Click to search the Andrew Heiskell Braille and Talking Book Library Skip Navigation

The Librarian Is In Podcast, Biblio File

J.D. Salinger, Whaaaaaat? The Librarian Is In Podcast, Ep. 56


Welcome to The Librarian Is In, the New York Public Library's podcast about books, culture, and what to read next.

Listen on Apple Podcasts | Listen on Google Play

What happens when you get My Brother's Husband, A Lost Lady, and Frog and Toad Together in the same room? Find out as Gwen and Frank discuss gay manga, Willa Cather, J.D. Salinger, and Arnold Lobel's classic books for children!

My Brother’s Husband by Gengoroh Tagame

A Lost Lady by Willa Cather

 Nine Stories by J.D. Salinger


The Frog and Toad Storybook Treasury by Arnold Lobel

Non-Book Recommendations

Gwen: Margaret Atwood's essay about Ray Bradbury in The Paris Review

Frank: The movie Frantz directed by Francois Ozon


Thanks for listening! Have you rated us on iTunes yet? Would you consider doing it now?

Find us online @NYPLRecommends, the Bibliofile blog, and Or email us at!


How to listen to The Librarian Is In

Subscribing to The Librarian Is In on your mobile device is the easiest way to make sure you never miss an episode. Episodes will automatically download to your device, and be ready for listening every other Thursday morning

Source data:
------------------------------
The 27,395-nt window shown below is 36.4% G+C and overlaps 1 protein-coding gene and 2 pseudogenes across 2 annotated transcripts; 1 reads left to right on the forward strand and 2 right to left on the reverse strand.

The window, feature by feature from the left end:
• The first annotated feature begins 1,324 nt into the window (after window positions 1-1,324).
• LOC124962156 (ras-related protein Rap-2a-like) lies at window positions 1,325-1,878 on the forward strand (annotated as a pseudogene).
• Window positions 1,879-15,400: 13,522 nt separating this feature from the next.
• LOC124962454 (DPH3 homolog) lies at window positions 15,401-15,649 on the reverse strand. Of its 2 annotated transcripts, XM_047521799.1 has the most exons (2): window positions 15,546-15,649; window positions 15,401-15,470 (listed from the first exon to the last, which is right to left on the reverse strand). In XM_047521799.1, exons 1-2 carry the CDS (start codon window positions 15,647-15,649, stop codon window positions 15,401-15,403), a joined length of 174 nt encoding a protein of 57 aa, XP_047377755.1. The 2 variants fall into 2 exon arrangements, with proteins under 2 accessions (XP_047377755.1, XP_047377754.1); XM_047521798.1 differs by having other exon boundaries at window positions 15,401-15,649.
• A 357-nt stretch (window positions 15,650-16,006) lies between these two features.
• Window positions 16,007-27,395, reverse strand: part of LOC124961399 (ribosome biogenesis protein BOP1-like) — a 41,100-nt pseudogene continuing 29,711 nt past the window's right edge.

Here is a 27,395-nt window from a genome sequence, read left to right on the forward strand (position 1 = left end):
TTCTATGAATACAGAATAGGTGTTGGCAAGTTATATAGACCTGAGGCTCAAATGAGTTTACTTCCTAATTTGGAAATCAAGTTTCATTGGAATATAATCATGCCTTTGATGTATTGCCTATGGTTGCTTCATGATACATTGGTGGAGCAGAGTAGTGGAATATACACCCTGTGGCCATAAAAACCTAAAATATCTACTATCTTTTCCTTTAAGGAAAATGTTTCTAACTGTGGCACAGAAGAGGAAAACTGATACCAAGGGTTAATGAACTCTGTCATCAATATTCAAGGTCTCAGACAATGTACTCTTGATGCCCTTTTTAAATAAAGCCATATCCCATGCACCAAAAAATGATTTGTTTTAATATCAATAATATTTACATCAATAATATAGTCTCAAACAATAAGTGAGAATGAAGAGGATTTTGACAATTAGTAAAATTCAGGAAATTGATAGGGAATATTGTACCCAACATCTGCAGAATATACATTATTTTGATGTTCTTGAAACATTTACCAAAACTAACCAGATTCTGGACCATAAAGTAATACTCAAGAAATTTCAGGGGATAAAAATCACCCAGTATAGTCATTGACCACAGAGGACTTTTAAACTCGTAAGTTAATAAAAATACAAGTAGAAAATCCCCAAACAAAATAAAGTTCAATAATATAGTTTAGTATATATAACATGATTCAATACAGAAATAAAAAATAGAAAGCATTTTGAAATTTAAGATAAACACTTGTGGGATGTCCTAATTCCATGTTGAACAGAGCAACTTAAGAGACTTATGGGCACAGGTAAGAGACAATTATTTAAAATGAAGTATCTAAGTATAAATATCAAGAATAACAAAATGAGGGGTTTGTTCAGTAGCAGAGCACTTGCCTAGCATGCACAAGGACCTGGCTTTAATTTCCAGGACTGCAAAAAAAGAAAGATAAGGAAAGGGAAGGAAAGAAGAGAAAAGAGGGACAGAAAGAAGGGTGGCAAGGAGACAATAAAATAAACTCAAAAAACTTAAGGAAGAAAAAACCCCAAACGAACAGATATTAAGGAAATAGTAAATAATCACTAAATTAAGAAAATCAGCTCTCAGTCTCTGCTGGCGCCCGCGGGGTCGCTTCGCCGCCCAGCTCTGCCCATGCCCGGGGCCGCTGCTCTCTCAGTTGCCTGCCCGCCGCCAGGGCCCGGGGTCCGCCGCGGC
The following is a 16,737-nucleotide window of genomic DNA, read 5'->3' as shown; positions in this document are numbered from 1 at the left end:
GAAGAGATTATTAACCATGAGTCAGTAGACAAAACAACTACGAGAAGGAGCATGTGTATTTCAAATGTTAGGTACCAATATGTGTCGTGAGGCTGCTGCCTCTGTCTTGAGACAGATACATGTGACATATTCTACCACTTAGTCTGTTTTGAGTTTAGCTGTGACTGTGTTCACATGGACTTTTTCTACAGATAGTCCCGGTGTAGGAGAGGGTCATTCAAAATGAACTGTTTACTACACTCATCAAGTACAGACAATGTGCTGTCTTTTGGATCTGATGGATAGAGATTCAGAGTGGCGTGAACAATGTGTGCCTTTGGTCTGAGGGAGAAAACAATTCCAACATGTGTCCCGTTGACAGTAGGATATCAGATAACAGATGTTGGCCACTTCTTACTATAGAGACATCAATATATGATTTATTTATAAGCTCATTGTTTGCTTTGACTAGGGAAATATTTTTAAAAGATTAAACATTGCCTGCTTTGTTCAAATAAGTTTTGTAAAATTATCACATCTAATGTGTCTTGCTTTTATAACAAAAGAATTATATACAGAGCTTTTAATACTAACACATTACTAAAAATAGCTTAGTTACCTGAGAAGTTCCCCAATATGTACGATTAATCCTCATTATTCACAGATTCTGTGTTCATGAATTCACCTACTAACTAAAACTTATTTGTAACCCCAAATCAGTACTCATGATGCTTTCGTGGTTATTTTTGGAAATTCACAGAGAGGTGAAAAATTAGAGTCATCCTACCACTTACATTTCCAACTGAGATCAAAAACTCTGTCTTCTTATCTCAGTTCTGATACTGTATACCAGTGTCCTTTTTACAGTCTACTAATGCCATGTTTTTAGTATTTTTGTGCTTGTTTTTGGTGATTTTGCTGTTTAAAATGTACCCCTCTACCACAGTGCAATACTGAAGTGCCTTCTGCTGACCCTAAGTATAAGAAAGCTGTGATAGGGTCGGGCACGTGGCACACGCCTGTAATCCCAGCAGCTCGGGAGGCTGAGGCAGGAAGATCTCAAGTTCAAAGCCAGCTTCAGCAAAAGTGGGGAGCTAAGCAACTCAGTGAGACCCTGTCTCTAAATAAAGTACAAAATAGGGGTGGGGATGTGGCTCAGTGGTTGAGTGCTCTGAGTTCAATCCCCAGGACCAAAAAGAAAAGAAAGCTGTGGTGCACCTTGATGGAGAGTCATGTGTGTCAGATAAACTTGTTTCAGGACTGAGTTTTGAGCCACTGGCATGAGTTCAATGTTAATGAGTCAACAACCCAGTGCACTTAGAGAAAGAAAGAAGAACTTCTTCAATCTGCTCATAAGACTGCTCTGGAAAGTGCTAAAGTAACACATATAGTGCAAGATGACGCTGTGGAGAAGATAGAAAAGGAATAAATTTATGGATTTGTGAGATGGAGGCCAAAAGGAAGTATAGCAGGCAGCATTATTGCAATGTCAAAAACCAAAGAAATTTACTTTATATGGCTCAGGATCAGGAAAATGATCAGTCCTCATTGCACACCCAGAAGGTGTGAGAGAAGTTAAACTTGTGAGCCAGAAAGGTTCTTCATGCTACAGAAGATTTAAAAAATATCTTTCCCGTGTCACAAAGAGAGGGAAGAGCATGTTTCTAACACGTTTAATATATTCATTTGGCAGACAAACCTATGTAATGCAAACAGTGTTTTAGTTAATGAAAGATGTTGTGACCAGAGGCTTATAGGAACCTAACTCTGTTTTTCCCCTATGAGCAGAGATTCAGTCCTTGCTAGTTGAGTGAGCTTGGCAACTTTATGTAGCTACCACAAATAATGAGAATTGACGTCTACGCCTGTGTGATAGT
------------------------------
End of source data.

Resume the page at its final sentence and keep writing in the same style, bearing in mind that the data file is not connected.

On your iPhone or iPad:
Open the purple “Podcasts” app that’s preloaded on your phone. If you’re reading this on your device, tap this link to go straight to the show and click “Subscribe.” You can also tap the magnifying glass in the app and search for “The New York Public Library Podcast.”

On your Android phone or tablet:
Open the orange “Play Music” app that’s preloaded on your device. If you’re reading this on your device, click this link to go straight to the show and click “Subscribe.” You can also tap the magnifying glass icon and search for “The New York Public Library Podcast.” 

Or if you have another preferred podcast player, you can find “The New York Public Library Podcast” there. (Here’s the RSS feed.)

From a desktop or laptop:
Click the “play” button above to start the show. Make sure to keep that window open on your browser if you’re doing other things, or else the audio will stop. You can always find the latest episode at



Patron-generated content represents the views and interpretations of the patron, not necessarily those of The New York Public Library. For more information see NYPL's Website Terms and Conditions.